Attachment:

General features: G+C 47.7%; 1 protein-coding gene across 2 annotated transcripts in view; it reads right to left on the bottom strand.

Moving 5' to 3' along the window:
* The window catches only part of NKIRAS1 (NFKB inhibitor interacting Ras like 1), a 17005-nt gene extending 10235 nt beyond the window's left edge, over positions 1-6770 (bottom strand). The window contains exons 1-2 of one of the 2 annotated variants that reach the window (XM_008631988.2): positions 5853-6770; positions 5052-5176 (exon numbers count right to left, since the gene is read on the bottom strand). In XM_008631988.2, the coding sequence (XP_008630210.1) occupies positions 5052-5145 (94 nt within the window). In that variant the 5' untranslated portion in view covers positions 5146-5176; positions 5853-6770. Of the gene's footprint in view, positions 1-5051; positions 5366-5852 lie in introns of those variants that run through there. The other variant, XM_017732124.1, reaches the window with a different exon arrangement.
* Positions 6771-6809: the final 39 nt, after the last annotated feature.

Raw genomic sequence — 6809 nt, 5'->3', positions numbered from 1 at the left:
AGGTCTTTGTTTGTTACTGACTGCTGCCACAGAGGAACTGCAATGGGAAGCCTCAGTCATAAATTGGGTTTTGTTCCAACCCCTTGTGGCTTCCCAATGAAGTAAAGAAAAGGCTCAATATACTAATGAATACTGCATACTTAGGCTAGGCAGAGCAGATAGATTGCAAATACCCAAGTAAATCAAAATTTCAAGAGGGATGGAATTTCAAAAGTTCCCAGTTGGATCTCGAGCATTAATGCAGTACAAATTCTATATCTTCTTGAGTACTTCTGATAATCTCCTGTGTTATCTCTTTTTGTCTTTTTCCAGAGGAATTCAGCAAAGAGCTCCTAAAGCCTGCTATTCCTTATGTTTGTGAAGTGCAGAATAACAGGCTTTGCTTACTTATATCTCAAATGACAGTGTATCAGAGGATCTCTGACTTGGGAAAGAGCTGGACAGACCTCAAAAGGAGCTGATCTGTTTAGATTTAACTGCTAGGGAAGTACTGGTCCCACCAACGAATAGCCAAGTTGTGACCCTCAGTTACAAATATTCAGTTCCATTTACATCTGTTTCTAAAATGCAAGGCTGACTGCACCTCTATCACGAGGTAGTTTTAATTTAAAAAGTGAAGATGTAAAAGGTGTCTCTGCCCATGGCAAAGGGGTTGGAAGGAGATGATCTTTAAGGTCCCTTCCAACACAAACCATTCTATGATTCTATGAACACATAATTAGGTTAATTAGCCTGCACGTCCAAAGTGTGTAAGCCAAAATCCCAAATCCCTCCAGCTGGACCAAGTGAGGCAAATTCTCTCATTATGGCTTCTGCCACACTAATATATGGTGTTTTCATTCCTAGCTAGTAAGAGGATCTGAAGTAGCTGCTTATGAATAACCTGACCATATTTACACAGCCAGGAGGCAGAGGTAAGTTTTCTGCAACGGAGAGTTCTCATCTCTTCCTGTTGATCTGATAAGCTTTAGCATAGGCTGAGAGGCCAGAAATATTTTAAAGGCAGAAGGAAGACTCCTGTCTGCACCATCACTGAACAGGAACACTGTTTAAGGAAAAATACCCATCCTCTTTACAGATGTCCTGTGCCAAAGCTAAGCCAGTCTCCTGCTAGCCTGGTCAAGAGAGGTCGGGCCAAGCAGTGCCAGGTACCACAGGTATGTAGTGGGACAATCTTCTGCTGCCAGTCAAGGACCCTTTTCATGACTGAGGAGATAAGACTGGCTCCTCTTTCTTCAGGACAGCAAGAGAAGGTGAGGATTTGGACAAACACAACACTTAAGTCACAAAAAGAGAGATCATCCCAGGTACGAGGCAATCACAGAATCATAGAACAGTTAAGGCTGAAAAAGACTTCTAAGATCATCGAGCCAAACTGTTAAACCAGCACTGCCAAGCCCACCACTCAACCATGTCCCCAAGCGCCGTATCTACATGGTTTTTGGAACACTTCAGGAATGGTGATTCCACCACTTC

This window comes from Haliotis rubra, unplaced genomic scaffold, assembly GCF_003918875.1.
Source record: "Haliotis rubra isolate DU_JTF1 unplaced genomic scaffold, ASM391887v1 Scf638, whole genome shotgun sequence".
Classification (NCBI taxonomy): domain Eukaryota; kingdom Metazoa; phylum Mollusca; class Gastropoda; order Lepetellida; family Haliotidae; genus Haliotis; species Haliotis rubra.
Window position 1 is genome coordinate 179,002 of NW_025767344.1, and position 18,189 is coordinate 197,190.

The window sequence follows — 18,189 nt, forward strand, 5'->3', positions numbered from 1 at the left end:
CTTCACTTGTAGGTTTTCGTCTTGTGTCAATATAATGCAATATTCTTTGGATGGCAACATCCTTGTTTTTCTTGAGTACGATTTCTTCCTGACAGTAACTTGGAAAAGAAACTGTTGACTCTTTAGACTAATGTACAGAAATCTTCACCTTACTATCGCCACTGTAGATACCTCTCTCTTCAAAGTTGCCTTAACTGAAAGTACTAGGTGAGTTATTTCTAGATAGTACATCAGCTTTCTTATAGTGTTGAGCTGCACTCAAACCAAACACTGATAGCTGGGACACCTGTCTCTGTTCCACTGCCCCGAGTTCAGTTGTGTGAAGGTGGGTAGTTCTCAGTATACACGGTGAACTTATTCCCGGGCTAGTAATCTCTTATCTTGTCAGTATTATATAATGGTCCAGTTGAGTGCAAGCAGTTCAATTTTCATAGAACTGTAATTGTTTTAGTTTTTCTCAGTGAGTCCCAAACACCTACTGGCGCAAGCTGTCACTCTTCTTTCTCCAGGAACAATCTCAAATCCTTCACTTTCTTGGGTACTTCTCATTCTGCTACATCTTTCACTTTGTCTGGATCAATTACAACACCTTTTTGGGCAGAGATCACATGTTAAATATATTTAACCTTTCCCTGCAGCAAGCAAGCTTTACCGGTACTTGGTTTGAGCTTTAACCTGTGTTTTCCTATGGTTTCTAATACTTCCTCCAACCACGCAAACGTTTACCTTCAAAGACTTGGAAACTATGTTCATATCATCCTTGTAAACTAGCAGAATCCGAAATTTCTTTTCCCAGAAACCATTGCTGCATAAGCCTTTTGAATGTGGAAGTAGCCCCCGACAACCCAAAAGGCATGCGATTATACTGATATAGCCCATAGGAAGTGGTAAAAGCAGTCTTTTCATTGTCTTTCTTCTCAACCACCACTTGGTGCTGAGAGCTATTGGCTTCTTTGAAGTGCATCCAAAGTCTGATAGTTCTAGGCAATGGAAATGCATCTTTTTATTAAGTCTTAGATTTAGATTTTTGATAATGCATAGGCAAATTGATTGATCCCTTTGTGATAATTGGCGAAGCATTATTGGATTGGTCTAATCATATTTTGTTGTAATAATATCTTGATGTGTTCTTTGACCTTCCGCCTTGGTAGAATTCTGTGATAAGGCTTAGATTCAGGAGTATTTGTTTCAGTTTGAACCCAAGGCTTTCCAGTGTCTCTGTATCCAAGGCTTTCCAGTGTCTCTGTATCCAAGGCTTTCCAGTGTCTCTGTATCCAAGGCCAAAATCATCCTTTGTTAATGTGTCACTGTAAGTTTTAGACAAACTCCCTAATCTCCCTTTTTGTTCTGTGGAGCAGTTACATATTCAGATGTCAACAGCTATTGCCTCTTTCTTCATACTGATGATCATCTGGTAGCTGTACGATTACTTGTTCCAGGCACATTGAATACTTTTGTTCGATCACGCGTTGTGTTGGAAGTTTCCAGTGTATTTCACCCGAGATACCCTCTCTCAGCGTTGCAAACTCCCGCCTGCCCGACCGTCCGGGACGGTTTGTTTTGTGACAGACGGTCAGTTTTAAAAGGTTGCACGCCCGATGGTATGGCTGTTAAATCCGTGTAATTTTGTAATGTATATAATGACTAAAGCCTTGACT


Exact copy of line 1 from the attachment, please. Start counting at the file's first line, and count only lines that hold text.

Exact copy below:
General features: G+C 47.7%; 1 protein-coding gene across 2 annotated transcripts in view; it reads right to left on the bottom strand.